Seashell studies are among our favorite subjects for transfer patterns, and Joseph Stubbs'...
Seashell studies are among our favorite subjects for transfer patterns, and Joseph Stubbs' version with its sense of deep watery blue is one of the most successful among those studies. The salad plate features one shell prominently displayed with a couple of smaller shells nearby. The border framing the study forms a solid cobalt frame decorated with fruit, flowers, urns and flourishes which seems to have just magically opened to reveal the shells among the sea fern on the fine pebbled ocean floor.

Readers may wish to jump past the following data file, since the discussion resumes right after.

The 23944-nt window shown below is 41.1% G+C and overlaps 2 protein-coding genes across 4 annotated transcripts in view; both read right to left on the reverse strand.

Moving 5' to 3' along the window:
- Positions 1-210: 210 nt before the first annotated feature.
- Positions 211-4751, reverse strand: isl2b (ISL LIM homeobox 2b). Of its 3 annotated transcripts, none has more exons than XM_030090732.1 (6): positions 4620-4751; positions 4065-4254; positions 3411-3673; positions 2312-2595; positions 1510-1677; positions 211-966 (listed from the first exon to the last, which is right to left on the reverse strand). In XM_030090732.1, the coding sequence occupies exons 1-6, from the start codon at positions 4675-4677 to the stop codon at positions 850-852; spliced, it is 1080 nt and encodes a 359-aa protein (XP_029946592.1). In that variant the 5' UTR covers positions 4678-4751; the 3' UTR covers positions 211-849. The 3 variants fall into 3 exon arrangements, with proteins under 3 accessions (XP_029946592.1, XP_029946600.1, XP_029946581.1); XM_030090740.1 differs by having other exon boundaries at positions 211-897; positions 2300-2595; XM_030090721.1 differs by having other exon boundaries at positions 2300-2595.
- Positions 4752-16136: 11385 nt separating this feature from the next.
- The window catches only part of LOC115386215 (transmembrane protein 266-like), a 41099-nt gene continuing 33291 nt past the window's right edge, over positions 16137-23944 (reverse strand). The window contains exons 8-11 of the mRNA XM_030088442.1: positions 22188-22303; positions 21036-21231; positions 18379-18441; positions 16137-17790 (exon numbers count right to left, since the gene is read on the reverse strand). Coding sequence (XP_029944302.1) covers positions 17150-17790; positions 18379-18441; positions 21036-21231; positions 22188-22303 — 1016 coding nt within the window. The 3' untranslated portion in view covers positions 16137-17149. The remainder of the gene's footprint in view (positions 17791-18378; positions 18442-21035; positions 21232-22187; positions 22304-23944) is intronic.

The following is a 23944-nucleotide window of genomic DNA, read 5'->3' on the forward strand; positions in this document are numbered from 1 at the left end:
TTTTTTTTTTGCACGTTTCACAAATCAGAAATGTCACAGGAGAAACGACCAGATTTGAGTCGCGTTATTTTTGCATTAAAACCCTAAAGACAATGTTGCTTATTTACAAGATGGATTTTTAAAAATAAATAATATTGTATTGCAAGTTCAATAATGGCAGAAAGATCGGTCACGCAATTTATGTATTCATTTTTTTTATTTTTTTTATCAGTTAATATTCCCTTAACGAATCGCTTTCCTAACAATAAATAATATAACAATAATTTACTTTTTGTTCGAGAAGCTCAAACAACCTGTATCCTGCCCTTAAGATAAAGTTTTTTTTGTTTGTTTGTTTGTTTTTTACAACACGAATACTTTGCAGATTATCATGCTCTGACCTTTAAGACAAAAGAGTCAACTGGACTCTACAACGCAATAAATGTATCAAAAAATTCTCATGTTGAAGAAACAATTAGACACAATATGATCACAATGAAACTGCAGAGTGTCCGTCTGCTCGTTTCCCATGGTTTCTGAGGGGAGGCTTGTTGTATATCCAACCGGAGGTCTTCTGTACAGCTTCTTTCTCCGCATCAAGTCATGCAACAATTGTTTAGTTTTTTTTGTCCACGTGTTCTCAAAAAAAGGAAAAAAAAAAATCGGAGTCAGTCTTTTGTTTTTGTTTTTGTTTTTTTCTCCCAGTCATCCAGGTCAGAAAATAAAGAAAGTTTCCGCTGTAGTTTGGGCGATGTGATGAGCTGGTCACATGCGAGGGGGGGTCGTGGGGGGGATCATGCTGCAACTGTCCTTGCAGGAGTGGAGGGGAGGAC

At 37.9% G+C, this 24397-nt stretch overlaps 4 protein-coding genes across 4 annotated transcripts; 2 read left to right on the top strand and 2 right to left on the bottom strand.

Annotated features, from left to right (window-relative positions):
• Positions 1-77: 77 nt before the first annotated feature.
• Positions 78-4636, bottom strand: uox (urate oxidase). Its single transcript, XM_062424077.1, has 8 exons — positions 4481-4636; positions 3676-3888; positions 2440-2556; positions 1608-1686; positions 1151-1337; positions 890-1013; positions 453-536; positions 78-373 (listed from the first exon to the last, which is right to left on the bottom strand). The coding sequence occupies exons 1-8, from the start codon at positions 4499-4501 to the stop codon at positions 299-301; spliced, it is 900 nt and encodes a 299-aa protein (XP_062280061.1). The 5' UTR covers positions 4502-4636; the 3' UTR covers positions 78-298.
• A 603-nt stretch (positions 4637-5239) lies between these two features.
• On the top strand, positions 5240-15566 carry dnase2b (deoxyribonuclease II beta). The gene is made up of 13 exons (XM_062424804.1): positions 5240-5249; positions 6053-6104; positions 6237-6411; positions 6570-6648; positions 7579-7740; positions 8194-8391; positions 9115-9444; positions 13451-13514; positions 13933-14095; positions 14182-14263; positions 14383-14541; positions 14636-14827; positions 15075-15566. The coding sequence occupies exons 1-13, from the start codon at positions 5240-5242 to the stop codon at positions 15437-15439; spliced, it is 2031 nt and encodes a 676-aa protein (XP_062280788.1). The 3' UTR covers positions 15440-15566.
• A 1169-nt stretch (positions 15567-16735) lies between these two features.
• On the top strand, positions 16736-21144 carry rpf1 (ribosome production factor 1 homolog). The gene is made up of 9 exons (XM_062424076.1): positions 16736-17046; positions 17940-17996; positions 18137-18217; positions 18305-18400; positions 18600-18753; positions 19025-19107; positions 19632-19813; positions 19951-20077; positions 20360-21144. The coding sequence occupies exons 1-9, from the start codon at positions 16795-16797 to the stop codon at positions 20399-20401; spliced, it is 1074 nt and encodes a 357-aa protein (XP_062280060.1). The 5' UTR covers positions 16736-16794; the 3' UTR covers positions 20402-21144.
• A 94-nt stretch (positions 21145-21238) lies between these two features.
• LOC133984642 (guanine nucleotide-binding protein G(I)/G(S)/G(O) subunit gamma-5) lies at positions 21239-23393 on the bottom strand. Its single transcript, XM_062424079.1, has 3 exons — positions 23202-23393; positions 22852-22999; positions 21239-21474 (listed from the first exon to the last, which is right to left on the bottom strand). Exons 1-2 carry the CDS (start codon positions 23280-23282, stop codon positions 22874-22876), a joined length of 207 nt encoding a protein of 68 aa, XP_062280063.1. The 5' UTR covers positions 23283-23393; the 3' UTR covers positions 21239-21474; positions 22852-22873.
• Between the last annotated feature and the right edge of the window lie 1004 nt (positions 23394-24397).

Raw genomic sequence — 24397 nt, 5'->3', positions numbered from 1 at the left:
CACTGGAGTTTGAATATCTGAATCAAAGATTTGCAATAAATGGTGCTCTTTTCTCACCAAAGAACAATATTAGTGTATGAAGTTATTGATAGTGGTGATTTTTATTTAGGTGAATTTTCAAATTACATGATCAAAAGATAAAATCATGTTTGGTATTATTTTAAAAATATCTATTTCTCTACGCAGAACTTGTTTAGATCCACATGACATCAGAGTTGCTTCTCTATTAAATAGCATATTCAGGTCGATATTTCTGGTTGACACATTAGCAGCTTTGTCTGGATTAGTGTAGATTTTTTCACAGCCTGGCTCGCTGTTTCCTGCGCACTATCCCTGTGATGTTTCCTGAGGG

|Mark:||Impressed Mark, Joseph Stubbs, Longport|
|Dimensions:||Diameter 8 3/4 in.|
|Condition:||Fine, medium surface wear
According to Coysh and Henrywood, The Dictionary of Blue and White Printed Pottery 1780-18...
According to Coysh and Henrywood, The Dictionary of Blue and White Printed Pottery 1780-1880, Joseph Stubbs potted from 1822 to 1836. We date these plates to the 1820's based on our perception that the dark blue patterns seem to give way to the lighter more pastel transfer colors in the late 1820's or early 30's.